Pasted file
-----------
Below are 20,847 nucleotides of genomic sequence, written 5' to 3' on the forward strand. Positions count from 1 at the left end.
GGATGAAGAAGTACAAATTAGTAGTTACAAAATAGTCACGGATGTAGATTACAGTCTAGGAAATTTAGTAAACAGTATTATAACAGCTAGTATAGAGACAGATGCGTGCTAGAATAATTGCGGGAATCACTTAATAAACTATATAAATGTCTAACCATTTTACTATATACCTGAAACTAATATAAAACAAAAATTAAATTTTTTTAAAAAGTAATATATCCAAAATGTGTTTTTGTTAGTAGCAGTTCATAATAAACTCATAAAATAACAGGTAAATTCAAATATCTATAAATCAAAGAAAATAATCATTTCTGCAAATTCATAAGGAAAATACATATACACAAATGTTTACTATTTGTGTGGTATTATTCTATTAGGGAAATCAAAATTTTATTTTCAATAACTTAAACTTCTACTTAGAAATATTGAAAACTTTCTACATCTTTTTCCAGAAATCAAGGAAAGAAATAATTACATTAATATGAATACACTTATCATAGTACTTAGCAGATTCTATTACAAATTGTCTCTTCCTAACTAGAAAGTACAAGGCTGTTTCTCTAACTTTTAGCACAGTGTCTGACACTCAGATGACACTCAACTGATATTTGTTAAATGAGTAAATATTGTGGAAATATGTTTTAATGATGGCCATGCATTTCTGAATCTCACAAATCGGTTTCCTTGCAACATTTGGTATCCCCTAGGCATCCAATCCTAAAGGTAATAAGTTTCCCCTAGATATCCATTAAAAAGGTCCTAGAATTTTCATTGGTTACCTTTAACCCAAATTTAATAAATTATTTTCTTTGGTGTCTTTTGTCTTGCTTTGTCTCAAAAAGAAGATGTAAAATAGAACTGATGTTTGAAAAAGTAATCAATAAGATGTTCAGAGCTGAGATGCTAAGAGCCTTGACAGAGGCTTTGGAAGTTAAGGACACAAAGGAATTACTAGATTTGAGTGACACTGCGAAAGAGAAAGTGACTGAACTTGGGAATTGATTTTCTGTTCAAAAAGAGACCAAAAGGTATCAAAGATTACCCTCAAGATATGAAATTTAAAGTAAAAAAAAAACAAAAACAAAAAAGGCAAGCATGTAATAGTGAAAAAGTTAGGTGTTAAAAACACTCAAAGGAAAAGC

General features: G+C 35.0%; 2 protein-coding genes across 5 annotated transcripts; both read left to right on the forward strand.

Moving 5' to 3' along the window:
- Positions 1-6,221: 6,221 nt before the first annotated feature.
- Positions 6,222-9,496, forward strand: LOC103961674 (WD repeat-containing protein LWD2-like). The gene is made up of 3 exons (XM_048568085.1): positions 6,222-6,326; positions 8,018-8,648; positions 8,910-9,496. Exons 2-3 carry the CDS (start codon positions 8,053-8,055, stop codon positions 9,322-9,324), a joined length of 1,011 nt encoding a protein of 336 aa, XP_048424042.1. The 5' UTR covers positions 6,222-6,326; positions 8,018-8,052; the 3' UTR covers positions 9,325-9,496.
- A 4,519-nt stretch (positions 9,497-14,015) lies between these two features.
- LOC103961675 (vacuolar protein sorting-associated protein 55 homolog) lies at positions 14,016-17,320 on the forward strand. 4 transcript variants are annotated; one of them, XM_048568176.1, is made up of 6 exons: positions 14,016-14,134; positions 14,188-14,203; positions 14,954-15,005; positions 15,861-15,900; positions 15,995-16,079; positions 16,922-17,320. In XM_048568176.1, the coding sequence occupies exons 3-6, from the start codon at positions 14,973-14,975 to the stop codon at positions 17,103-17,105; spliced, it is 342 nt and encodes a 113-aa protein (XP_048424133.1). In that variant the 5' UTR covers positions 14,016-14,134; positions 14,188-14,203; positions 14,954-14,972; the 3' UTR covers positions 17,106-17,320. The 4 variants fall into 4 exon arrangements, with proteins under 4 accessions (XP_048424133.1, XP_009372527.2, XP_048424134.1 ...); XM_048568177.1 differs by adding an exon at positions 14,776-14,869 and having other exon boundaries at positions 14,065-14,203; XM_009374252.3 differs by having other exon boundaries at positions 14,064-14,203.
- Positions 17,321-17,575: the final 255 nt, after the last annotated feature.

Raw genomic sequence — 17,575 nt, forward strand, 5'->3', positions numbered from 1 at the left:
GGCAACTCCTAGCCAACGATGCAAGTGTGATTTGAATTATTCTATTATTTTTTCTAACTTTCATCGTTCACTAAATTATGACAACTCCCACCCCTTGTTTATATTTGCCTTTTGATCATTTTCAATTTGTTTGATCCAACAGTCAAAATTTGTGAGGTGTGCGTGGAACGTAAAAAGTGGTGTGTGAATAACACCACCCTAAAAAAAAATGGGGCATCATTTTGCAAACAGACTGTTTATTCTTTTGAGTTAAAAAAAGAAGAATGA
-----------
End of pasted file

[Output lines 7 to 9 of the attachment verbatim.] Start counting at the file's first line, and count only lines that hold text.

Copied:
- A 4,519-nt stretch (positions 9,497-14,015) lies between these two features.
- LOC103961675 (vacuolar protein sorting-associated protein 55 homolog) lies at positions 14,016-17,320 on the forward strand. 4 transcript variants are annotated; one of them, XM_048568176.1, is made up of 6 exons: positions 14,016-14,134; positions 14,188-14,203; positions 14,954-15,005; positions 15,861-15,900; positions 15,995-16,079; positions 16,922-17,320. In XM_048568176.1, the coding sequence occupies exons 3-6, from the start codon at positions 14,973-14,975 to the stop codon at positions 17,103-17,105; spliced, it is 342 nt and encodes a 113-aa protein (XP_048424133.1). In that variant the 5' UTR covers positions 14,016-14,134; positions 14,188-14,203; positions 14,954-14,972; the 3' UTR covers positions 17,106-17,320. The 4 variants fall into 4 exon arrangements, with proteins under 4 accessions (XP_048424133.1, XP_009372527.2, XP_048424134.1 ...); XM_048568177.1 differs by adding an exon at positions 14,776-14,869 and having other exon boundaries at positions 14,065-14,203; XM_009374252.3 differs by having other exon boundaries at positions 14,064-14,203.
- Positions 17,321-17,575: the final 255 nt, after the last annotated feature.